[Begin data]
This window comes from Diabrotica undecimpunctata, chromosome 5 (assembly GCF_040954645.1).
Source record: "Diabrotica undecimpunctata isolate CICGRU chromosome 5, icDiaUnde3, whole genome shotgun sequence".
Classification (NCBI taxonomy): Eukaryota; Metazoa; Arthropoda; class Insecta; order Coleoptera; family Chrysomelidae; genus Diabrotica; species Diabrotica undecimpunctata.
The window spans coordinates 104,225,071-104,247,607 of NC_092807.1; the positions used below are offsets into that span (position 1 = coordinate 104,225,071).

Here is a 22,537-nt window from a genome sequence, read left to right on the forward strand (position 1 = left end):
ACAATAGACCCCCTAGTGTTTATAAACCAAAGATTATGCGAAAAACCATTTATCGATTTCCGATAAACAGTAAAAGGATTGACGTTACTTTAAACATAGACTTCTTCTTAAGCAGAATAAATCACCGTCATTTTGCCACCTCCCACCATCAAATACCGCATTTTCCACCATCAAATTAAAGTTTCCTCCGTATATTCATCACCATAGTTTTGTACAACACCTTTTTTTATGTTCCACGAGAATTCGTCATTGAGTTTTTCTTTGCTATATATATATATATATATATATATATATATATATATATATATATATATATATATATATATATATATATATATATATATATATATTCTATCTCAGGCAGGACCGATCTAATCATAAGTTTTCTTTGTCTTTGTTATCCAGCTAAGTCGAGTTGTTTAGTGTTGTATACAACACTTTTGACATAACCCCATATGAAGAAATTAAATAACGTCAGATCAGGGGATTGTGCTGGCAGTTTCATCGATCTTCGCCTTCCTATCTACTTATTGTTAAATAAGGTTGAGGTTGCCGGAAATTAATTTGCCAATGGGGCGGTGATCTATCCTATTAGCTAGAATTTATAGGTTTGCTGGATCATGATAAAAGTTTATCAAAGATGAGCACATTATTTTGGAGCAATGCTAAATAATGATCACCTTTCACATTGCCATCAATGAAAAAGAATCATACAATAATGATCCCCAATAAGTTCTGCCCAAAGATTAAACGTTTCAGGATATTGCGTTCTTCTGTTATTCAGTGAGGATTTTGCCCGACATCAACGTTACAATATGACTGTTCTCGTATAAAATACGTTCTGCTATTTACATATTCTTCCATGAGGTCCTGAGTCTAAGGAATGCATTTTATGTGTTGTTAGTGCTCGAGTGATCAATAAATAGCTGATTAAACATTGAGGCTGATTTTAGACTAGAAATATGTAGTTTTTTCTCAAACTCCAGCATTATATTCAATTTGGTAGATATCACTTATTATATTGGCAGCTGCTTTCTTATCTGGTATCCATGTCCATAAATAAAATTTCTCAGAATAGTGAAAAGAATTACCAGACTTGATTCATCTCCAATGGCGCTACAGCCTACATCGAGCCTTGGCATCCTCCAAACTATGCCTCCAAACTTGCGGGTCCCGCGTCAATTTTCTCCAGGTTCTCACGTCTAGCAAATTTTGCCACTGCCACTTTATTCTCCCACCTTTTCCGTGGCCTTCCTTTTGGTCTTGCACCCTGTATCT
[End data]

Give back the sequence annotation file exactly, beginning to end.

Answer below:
This window comes from Diabrotica undecimpunctata, chromosome 5 (assembly GCF_040954645.1).
Source record: "Diabrotica undecimpunctata isolate CICGRU chromosome 5, icDiaUnde3, whole genome shotgun sequence".
Classification (NCBI taxonomy): Eukaryota; Metazoa; Arthropoda; class Insecta; order Coleoptera; family Chrysomelidae; genus Diabrotica; species Diabrotica undecimpunctata.
The window spans coordinates 104,225,071-104,247,607 of NC_092807.1; the positions used below are offsets into that span (position 1 = coordinate 104,225,071).

Here is a 22,537-nt window from a genome sequence, read left to right on the forward strand (position 1 = left end):
ACAATAGACCCCCTAGTGTTTATAAACCAAAGATTATGCGAAAAACCATTTATCGATTTCCGATAAACAGTAAAAGGATTGACGTTACTTTAAACATAGACTTCTTCTTAAGCAGAATAAATCACCGTCATTTTGCCACCTCCCACCATCAAATACCGCATTTTCCACCATCAAATTAAAGTTTCCTCCGTATATTCATCACCATAGTTTTGTACAACACCTTTTTTTATGTTCCACGAGAATTCGTCATTGAGTTTTTCTTTGCTATATATATATATATATATATATATATATATATATATATATATATATATATATATATATATATATATATATATATATATATATATTCTATCTCAGGCAGGACCGATCTAATCATAAGTTTTCTTTGTCTTTGTTATCCAGCTAAGTCGAGTTGTTTAGTGTTGTATACAACACTTTTGACATAACCCCATATGAAGAAATTAAATAACGTCAGATCAGGGGATTGTGCTGGCAGTTTCATCGATCTTCGCCTTCCTATCTACTTATTGTTAAATAAGGTTGAGGTTGCCGGAAATTAATTTGCCAATGGGGCGGTGATCTATCCTATTAGCTAGAATTTATAGGTTTGCTGGATCATGATAAAAGTTTATCAAAGATGAGCACATTATTTTGGAGCAATGCTAAATAATGATCACCTTTCACATTGCCATCAATGAAAAAGAATCATACAATAATGATCCCCAATAAGTTCTGCCCAAAGATTAAACGTTTCAGGATATTGCGTTCTTCTGTTATTCAGTGAGGATTTTGCCCGACATCAACGTTACAATATGACTGTTCTCGTATAAAATACGTTCTGCTATTTACATATTCTTCCATGAGGTCCTGAGTCTAAGGAATGCATTTTATGTGTTGTTAGTGCTCGAGTGATCAATAAATAGCTGATTAAACATTGAGGCTGATTTTAGACTAGAAATATGTAGTTTTTTCTCAAACTCCAGCATTATATTCAATTTGGTAGATATCACTTATTATATTGGCAGCTGCTTTCTTATCTGGTATCCATGTCCATAAATAAAATTTCTCAGAATAGTGAAAAGAATTACCAGACTTGATTCATCTCCAATGGCGCTACAGCCTACATCGAGCCTTGGCATCCTCCAAACTATGCCTCCAAACTTGCGGGTCCCGCGTCAATTTTCTCCAGGTTCTCACGTCTAGCAAATTTTGCCACTGCCACTTTATTCTCCCACCTTTTCCGTGGCCTTCCTTTTGGTCTTGCACCCTGTATCT